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D&D 3E
Dear Dungeon Master 
16th-Mar-2005 01:22 pm
sunshine
See that line called 'Organization' under the Battlebriar, Lesser in the Monster Manual 3? Notice how it says solitary? Yes? And do you know why it says solitary? No?

Because it's not cool when a party of six tenth level adventurers dies to six of them without dropping a single one.

Regards,
Espher


Large Plant
Hit Dice: 12d8+72 (126 hp)
Initiative: -2
Speed: 30 ft. (6 squares)
Armor Class: 19 (-1 size, -2 Dex, +12 natural), touch 7, flat-footed 19
Base Attack/Grapple: +9/+19
Attack: Slam +14 melee (1d8+6/19-20)
Full Attack: 2 slams +14 melee (1d8+6/19-20)
Space/Reach: 10 ft./5 ft.
Special Attacks: Impale, improved grab, thorn volley, trample 1d8+9
Special Qualities: Darkvision ft., low-light vision, plant traits, resistance to electricity 10 and fire 10, thorn field
Saves: Fort +14, Ref +2, Will +4
Abilities: Str 23, Dex 6, Con 22, Int 5, Wis 10, Cha 7
Skills: Hide +11*
Feats: Cleave, Improved Bull Rush, Improved Critical (slam), Improved Natural Attack (slam), Power Attack
Environment: Temperate forests
Organization: Solitary
Challenge Rating: 7
Treasure: None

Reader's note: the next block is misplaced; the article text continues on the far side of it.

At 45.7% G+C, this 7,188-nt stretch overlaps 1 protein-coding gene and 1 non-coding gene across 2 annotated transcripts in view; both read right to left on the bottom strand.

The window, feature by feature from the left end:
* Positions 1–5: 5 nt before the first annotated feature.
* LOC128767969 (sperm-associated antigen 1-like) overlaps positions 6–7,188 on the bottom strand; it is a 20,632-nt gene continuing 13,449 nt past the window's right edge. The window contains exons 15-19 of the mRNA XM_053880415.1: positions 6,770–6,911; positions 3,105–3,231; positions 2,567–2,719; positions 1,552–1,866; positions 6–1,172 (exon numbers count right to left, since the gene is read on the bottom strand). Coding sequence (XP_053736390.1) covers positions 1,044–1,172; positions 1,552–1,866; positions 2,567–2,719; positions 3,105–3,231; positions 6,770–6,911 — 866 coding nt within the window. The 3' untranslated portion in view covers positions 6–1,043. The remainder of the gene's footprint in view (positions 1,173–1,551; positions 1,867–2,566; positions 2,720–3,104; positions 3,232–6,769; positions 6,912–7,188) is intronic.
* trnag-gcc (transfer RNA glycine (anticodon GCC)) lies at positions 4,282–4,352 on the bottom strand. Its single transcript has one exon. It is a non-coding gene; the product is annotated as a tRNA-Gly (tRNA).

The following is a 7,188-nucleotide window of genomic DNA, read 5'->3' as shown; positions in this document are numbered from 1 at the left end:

Alignment: Usually neutral
Advancement: -
Level Adjustment: -

  Impale (Ex): Whenever a battlebriar succeeds a grapple with a Medium or smaller creature, there is a chance that the creature will become impaled on one of the thorns. After the grapple has begun, a battlebriar attempts another grapple check as a free action to impale the creature on its thorns.
  An impaled creature is helpless until it beats the battlebriar in an opposed grapple check. As long as the only creatures that is is grappling with are impaled, a battlebriar is not considered grappled. When making grapple checks against impaled creatures, a battlebriar takes a -20 on grapple checks.
  Improved Grab (Ex): To use this ability, a battle briar must hit with its slam attack. It can then attempt to start a grapple as a free action without provoking attacks of opportunity.
  Thorn Volley (Ex): Battlebriars grow and shed their thorns at an incredible rate, and by rearing up on their hind legs and snapping their bodies forward, they can launch a deadly volley. As a standard action, a battlebriar can launching a volley of thorns, centering the volley anywhere within 30' The thorns deal 5d6 points of piercing damage to all creatures within a 10-foot radius (Reflex DC 22). The save DC is Strength-based.